From Volume 5, Issue Number 13 of EIR Online, Published Mar. 28, 2006

Ibero-American News Digest

LaRouche's "The Principle of 'Power' " Now Out in Spanish!

Great news for our Spanish readers: EIR's Spanish-language magazine, Resumen Ejecutivo de EIR, has released a translation of "The Principle of 'Power,'" a special project of Lyndon LaRouche and his youth movement (see EIR, Dec. 23, 2005). The full package, which LYM members in Ibero-America helped to translate, is published in Resumen's Feb. 15-March 1, 2006 issue.

Kirchner Government Re-Nationalizes Water Company

"Potable water is considered to be a human right," declared Argentine Planning Minister Julio de Vido in a press conference March 21, announcing that the government had rescinded the contract of French utility Suez due to non-compliance. De Vido scathingly denounced the French utility's failure to invest in infrastructure, or to provide Argentines with clean water and sanitation. In fact, Suez—the majority stockholder in the company Aguas Argentinas—provided water containing unacceptable levels of nitrates, and even included a warning on its bills to customers, that children should not drink tap water!

Because of Suez's negligence, de Vido said, the Argentine state has decided to step in and take over its operations, forming a state-run company that will immediately invest 400 million pesos to upgrade infrastructure. The most vulnerable citizens—the 3 million who reside in the metropolitan area served by Suez/Aguas Argentinas, many of whom are poor—must be protected, de Vido said, especially young children. "While Aguas Argentinas views potable water exclusively from the standpoint of a market economy, the State intends to ensure that [potable water] is valued and managed for what it is, a social and cultural product which, in legal terms, means a human right."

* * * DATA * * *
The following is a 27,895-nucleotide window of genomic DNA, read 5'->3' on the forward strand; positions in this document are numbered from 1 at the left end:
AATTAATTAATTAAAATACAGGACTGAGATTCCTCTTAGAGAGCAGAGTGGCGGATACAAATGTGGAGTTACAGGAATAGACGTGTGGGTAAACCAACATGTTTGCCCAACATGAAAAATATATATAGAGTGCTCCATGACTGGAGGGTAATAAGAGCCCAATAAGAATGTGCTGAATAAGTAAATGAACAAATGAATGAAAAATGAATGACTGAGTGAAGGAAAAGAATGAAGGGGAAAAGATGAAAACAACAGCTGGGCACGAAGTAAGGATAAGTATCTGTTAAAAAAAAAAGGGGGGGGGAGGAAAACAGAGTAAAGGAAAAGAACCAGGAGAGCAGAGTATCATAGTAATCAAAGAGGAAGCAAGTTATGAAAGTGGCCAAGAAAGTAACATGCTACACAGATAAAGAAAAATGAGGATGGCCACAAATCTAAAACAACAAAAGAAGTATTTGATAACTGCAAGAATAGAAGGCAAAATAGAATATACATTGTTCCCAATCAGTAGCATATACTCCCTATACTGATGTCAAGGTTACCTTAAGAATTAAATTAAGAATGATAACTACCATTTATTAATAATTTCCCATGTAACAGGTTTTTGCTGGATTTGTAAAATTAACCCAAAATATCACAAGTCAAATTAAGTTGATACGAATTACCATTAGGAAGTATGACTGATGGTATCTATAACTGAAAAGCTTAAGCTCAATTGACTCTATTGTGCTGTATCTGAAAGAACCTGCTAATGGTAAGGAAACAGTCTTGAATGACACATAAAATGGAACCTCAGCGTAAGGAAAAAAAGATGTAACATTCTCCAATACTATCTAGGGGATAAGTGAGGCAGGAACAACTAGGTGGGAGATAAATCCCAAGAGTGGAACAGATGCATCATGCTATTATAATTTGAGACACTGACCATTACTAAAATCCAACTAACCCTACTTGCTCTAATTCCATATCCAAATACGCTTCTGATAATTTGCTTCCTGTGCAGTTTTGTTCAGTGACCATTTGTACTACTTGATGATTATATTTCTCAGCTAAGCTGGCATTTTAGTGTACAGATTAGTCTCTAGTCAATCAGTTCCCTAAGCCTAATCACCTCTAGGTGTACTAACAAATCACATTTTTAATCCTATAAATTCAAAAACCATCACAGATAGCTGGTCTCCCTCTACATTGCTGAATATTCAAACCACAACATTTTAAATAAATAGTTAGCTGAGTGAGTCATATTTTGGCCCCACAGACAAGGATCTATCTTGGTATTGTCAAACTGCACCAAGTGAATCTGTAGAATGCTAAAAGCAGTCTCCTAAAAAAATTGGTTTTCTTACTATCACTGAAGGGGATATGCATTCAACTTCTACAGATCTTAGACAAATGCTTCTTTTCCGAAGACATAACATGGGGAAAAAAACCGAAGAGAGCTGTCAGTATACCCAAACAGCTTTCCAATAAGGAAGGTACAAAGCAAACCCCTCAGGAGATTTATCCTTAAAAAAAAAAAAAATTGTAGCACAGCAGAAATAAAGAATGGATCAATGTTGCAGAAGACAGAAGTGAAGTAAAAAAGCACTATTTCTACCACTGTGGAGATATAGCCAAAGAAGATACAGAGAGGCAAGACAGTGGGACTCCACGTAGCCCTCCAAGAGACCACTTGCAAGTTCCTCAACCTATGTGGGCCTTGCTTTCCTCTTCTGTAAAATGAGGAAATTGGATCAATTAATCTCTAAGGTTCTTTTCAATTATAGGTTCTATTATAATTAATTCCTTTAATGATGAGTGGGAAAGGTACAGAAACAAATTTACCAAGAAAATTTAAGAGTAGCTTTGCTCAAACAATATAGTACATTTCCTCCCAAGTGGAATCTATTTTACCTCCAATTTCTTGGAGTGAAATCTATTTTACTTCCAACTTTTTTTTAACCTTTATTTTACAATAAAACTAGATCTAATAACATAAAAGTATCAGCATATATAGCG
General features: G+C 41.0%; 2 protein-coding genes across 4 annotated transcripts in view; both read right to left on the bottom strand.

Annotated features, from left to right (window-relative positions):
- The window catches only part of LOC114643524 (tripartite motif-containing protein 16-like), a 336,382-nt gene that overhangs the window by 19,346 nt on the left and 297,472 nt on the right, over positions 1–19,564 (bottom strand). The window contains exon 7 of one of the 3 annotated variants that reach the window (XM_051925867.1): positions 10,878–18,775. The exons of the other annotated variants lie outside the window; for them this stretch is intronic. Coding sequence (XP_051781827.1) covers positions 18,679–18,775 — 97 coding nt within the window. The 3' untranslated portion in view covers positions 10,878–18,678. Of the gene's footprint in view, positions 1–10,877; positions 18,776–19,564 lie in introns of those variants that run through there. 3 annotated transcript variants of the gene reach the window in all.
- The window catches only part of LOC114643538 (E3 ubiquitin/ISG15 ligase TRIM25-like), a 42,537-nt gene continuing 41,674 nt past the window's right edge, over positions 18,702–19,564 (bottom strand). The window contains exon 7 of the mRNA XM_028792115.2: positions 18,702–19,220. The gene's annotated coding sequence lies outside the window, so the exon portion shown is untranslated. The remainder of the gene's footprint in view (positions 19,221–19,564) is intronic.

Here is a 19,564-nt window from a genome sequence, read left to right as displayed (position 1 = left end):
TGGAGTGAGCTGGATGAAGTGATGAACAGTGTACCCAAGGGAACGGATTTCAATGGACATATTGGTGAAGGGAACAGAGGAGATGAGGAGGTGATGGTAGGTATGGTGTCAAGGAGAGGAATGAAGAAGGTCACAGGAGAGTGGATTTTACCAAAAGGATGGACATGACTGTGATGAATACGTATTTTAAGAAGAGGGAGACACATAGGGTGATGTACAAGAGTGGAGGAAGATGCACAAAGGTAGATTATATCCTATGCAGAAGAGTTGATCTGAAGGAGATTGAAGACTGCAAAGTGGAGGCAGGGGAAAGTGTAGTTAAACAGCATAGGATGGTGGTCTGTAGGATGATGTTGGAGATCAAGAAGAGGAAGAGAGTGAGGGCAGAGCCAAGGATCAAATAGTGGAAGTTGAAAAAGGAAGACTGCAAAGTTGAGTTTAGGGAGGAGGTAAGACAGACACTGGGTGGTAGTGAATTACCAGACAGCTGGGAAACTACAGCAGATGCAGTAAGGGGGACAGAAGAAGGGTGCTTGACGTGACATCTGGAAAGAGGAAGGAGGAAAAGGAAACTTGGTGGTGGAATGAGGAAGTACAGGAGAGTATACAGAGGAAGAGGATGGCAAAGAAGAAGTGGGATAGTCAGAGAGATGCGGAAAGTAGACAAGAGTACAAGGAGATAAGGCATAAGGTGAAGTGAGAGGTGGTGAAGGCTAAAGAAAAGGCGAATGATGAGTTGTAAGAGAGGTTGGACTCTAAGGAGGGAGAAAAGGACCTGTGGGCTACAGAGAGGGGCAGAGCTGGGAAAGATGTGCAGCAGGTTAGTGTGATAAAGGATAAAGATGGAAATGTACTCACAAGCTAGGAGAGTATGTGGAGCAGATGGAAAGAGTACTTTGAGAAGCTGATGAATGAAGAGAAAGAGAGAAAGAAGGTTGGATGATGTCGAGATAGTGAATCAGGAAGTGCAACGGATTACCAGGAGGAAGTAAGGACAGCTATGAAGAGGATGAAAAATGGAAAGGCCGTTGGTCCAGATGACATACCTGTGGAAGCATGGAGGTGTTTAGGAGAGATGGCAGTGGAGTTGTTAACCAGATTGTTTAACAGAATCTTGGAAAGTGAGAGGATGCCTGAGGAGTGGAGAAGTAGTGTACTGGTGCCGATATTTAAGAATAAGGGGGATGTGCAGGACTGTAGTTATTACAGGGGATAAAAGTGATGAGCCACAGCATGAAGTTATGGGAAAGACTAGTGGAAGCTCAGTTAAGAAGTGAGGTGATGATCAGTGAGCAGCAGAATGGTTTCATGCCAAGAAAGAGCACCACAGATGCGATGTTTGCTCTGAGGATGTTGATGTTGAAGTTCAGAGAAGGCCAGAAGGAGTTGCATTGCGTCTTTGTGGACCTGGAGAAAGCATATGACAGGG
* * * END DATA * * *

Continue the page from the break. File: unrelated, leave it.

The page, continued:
On March 22, in an address to a local municipality, in the company of Chile's new President Michelle Bachelet, President Nestor Kirchner charged that only Suez's executives profited from its operations. "Yesterday, the Argentine State decided to take control of the company, to make the investments so that water will be given back to Argentines ... and that it return to being a social good, and stop being something only available to the very few." Suez has been in Argentina for 15 years, Kirchner said, and walked away with hundreds of millions of dollars. "But we had to beg to get just a drop of water."

Bolivian President Evo Morales has also said he wants to set up state companies to manage water resources, as part of his hydrocarbons nationalization plan. Suez's failure to provide potable water in the city of El Alto, Bolivia, has led to repeated social conflict.

Kirchner to Chirac: You Can Keep Suez's Dirty Water

French Foreign Ministry spokesman Jean Baptiste Mattei demanded on March 22 that the Argentine government guarantee "juridical security" for the French water company Suez, which the Kirchner government just re-nationalized, so that it can exit the country without problems. He also made clear that Suez is expecting monetary compensation from Argentina, supposedly for breach of contract, and will go before the World Bank's arbitration board to plead its case. French President Jacques Chirac will be visiting the Southern Cone at the end of April, but pointedly will not go to Argentina.

In a speech in San Isidro March 23 before a group of school children, Kirchner warned: "Let it be clear that I am not willing to let down my guard, and allow Argentines to drink contaminated water in exchange for a President's visit, or to make a Foreign Ministry feel better." The health of Argentines "is fundamental and crucial," he said, to loud applause.

Bachelet and Kirchner Launch Strategic Partnership

Argentine President Nestor Kirchner and his Chilean counterpart Michelle Bachelet met in Buenos Aires on March 21, in an environment characterized by great warmth and cordiality, with Kirchner referring to Bachelet repeatedly as "my dear friend," twice telling her she should feel in Buenos Aires as if she were in her own home. Only three days away from the 30th anniversary of the March 24, 1976 military coup in Argentina, Kirchner underscored that both nations had suffered "the crimes of the bloodiest dictatorships in memory," but today, live in democracy, and are committed to combatting poverty.

In 1982, under the Pinochet regime, Chile allowed British military planes to run bombing raids on Argentina from Chilean air bases, during the Malvinas War. However, the current visit demonstrated that relations between the two countries have entered a new era. The two Presidents signed a joint communique which states: "This State visit by President Michelle Bachelet to Argentina ... ratifies the policy of integration," given that both countries "have decided to advance together toward a common destiny."